Because that’s what we’re here for…
Naval General Order No. 99, issued by Secretary of the Navy Josephus Daniels in 1914, banished all alcohol from Naval bases and ships. We hereby rescind the order on Mare Island. This is our finest porter, aged in former whiskey and pinot noir wine barrels for six months, blended, and then bottle-conditioned to perfection in a historic bomb shelter on Mare Island. Intense, with hints of chocolate, coffee, fresh-milled grain, vanilla spice, toast, and a distant, elegant echo of fine whiskey, this limited-production reserve brew has balance yet heft on the palate, with creaminess derived from extended barrel and bottle aging. You have your orders.
First (and often only) access to General Order No. 99 is through our Yardbird Club.
Vintage Note: The spring 2015 bottling of General Order No. 99 was aged in former Road 31 Pinot Noir Barrels and former George Dickel and Sonoma Prohibition Spirits whiskey barrels. It finished at an ABV of 6.5% and an IBU of 42. We anticipate ageability of 3-5 years from vintage date (though since this is our first vintage, we don't know for certain). While we don't mean to dictate how you should enjoy your beer, we intended this reserve brew to be served with only a slight chil (50-55 degrees). View Additional Technical Information.
Historical Notes: The original General Order No. 99 not only removed all alcohol from Mare Island, but also within a five mile radius of the Naval base; this shuttered Vallejo's Solano Brewery (in photo montage above), which was one of the bay area's highly successful producers of "steam beer" at that time (and the last brewery in the area before Mare Island Brewing Co. came along 99 years later). Also, legend has it that "cup of joe" originated as a not-so-complimentary salute by sailors to Josephus Daniels when his order suddenly made coffee the strongest drink on the ship...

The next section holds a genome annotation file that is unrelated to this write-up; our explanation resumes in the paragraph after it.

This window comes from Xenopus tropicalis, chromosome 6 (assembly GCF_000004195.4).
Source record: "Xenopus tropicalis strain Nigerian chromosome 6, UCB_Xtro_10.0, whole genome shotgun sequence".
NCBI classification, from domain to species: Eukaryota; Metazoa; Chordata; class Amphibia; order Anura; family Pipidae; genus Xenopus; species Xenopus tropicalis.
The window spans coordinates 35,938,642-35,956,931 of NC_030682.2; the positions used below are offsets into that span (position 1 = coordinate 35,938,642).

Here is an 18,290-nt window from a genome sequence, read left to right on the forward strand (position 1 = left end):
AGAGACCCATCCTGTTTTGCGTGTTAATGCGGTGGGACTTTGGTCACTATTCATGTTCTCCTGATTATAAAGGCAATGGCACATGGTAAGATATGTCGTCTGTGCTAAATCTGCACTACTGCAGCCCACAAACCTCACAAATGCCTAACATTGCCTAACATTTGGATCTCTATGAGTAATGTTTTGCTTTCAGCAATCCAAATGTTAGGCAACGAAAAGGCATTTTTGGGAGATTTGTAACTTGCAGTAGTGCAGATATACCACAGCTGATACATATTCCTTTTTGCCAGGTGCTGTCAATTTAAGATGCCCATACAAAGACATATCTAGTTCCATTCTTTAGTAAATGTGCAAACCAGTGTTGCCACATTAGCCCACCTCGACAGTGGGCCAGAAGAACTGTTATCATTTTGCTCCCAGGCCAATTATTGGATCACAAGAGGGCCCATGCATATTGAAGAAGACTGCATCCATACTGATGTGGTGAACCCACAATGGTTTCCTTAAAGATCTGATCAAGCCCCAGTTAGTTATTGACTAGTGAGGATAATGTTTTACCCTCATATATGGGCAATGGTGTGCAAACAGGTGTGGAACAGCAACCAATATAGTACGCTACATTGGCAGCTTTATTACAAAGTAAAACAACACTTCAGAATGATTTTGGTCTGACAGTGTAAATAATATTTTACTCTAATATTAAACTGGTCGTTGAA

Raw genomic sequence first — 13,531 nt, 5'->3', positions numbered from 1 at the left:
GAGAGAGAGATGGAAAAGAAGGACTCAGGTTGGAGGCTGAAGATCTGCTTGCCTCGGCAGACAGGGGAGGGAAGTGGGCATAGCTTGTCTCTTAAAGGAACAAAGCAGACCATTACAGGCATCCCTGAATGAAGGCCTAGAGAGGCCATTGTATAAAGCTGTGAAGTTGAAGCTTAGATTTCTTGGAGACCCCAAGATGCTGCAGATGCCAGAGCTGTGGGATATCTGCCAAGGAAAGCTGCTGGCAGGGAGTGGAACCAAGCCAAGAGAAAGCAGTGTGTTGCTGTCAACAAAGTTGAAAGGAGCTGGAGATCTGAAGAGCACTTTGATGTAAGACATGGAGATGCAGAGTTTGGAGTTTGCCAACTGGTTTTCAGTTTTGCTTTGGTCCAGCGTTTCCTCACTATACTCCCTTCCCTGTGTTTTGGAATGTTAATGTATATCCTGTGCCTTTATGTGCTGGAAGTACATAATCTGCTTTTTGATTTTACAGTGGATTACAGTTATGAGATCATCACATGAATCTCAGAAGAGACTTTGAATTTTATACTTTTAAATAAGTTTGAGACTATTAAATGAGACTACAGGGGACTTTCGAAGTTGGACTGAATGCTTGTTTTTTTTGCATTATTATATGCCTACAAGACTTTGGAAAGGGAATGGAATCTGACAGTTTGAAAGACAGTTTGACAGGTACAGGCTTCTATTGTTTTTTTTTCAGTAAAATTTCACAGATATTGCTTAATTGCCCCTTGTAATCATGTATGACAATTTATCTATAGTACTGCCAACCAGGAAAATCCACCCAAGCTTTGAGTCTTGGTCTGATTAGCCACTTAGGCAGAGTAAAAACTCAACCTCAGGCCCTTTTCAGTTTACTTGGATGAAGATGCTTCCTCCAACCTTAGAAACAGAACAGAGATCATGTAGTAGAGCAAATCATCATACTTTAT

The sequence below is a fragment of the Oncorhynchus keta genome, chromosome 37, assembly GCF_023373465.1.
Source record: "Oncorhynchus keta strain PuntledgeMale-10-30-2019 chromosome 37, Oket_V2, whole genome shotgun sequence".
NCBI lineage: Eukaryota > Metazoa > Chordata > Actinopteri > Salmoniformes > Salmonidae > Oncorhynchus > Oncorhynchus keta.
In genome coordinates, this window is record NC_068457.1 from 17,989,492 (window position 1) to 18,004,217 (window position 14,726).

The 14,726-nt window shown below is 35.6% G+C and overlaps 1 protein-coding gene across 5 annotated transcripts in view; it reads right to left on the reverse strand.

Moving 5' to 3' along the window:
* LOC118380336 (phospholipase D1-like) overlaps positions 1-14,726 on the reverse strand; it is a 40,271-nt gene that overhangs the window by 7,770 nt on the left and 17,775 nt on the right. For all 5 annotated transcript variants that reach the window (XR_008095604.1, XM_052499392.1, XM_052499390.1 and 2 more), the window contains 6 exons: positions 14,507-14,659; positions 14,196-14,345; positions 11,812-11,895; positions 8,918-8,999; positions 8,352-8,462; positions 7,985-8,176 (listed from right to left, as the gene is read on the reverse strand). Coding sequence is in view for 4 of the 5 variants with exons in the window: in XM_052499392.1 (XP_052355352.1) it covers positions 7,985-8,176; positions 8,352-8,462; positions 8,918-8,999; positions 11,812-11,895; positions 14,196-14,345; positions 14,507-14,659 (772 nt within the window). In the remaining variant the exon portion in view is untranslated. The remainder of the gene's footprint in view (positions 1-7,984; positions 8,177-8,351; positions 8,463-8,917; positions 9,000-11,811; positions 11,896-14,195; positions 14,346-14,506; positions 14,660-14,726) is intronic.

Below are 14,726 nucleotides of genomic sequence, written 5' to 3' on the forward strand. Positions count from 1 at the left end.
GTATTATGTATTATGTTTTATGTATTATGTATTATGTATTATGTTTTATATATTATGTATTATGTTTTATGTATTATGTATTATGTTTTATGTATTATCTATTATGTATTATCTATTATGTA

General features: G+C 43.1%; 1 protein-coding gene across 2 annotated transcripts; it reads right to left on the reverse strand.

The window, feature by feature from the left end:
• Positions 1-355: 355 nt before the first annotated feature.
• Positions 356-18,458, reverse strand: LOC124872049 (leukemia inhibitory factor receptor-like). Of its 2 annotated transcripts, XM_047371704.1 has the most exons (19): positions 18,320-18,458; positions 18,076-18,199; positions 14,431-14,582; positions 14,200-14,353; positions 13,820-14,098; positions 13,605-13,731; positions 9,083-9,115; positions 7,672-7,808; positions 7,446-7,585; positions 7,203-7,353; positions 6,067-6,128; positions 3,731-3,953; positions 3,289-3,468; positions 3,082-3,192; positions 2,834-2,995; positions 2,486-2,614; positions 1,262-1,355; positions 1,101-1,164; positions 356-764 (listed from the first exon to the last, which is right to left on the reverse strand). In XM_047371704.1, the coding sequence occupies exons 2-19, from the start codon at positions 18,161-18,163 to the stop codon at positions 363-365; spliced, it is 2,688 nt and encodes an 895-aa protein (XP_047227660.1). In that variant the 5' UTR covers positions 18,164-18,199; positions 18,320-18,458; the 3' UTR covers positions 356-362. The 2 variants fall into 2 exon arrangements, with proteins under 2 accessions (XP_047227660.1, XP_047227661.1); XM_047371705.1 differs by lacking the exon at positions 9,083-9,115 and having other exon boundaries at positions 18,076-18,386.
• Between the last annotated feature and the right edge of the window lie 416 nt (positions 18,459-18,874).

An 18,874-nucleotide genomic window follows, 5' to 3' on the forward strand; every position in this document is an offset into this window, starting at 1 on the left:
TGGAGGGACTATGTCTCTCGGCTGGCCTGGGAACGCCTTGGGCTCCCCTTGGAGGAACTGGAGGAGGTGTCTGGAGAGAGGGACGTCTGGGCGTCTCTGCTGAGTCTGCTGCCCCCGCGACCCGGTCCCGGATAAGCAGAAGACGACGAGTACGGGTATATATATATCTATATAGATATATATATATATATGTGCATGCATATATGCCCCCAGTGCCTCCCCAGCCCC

Scattered throughout Mare Island are concrete bomb shelter bunkers that stand as stark evidence of the intense fear, after Pearl Harbor, of a Japanese invasion of the mainland. In our taproom hangs an intriguing historical picture of school children entering one of those bomb shelters during an air raid drill (photo montage above). One day, while walking just a few blocks from our brewery, we found--beneath a heavy canopy of brambleberry--the exact shelter from the picture. We quickly realized that not only were the two-foot-thick concrete walls great for providing the constant temperature needed for bottle-conditioning beer, but this was also the perfect spiritual home for aging our General Order No. 99. We commissioned a new metal door, fabricated by our favorite Mare Island metal-worker, and claimed the bunker as our own.